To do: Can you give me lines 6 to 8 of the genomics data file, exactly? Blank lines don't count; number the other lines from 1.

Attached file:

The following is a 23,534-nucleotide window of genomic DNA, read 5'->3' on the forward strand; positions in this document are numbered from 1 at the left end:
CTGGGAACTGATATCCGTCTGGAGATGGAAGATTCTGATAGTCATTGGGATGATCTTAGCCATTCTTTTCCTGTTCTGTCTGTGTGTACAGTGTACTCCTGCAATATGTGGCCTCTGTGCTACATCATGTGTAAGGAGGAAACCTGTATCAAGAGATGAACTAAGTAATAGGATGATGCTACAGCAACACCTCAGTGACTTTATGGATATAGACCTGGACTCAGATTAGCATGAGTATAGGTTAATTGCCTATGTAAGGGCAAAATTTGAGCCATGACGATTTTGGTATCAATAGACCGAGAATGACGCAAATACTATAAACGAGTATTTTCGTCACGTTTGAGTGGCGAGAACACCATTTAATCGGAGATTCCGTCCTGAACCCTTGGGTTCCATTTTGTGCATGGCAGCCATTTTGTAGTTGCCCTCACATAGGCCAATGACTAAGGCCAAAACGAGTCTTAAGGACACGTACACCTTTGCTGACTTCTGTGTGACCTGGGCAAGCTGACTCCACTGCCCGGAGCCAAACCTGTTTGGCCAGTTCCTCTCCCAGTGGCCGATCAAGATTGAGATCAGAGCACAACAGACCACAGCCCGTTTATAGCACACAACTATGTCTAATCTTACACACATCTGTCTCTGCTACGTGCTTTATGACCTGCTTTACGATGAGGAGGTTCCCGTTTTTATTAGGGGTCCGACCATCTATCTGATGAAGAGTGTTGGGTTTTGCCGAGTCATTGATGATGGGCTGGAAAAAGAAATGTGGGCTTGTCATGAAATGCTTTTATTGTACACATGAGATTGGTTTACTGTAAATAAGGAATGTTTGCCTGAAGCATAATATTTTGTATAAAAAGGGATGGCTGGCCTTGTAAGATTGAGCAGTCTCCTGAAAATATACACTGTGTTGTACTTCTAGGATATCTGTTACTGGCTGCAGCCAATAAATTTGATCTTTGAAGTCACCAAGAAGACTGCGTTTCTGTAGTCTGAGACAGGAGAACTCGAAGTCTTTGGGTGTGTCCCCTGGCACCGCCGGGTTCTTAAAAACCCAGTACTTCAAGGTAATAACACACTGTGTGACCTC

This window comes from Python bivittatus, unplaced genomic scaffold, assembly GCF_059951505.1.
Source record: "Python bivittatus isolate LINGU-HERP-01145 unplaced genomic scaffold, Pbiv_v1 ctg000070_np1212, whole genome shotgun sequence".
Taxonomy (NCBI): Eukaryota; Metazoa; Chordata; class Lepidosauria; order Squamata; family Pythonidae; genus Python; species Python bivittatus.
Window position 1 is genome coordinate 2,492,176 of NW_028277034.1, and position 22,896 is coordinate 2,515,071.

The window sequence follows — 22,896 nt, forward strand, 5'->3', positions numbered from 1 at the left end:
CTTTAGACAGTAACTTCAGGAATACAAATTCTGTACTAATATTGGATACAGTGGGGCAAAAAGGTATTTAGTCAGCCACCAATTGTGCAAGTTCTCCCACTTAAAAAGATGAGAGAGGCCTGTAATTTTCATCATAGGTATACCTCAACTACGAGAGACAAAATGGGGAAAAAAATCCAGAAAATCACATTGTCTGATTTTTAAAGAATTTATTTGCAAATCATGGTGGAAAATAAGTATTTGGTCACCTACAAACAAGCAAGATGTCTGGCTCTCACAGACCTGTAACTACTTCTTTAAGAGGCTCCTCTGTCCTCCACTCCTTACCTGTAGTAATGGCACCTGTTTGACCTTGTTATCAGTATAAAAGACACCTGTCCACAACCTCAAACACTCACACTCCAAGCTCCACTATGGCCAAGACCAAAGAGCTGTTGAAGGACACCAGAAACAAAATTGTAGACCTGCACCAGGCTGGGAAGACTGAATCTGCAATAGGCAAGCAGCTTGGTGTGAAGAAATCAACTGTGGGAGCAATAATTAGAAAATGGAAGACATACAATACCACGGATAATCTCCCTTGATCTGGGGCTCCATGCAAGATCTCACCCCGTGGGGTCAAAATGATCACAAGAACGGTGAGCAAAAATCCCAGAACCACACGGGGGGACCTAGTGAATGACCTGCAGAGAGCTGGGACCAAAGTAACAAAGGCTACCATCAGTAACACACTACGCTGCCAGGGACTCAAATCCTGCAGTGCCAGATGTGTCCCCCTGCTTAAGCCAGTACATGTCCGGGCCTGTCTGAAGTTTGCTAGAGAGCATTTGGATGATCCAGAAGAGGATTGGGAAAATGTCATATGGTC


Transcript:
Window position 1 is genome coordinate 2,492,176 of NW_028277034.1, and position 22,896 is coordinate 2,515,071.

The window sequence follows — 22,896 nt, forward strand, 5'->3', positions numbered from 1 at the left end:
CTTTAGACAGTAACTTCAGGAATACAAATTCTGTACTAATATTGGATACAGTGGGGCAAAAAGGTATTTAGTCAGCCACCAATTGTGCAAGTTCTCCCACTTAAAAAGATGAGAGAGGCCTGTAATTTTCATCATAGGTATACCTCAACTACGAGAGACAAAATGGGGAAAAAAATCCAGAAAATCACATTGTCTGATTTTTAAAGAATTTATTTGCAAATCATGGTGGAAAATAAGTATTTGGTCACCTACAAACAAGCAAGATGTCTGGCTCTCACAGACCTGTAACTACTTCTTTAAGAGGCTCCTCTGTCCTCCACTCCTTACCTGTAGTAATGGCACCTGTTTGACCTTGTTATCAGTATAAAAGACACCTGTCCACAACCTCAAACACTCACACTCCAAGCTCCACTATGGCCAAGACCAAAGAGCTGTTGAAGGACACCAGAAACAAAATTGTAGACCTGCACCAGGCTGGGAAGACTGAATCTGCAATAGGCAAGCAGCTTGGTGTGAAGAAATCAACTGTGGGAGCAATAATTAGAAAATGGAAGACATACAATACCACGGATAATCTCCCTTGATCTGGGGCTCCATGCAAGATCTCACCCCGTGGGGTCAAAATGATCACAAGAACGGTGAGCAAAAATCCCAGAACCACACGGGGGGACCTAGTGAATGACCTGCAGAGAGCTGGGACCAAAGTAACAAAGGCTACCATCAGTAACACACTACGCTGCCAGGGACTCAAATCCTGCAGTGCCAGATGTGTCCCCCTGCTTAAGCCAGTACATGTCCGGGCCTGTCTGAAGTTTGCTAGAGAGCATTTGGATGATCCAGAAGAGGATTGGGAAAATGTCATATGGTC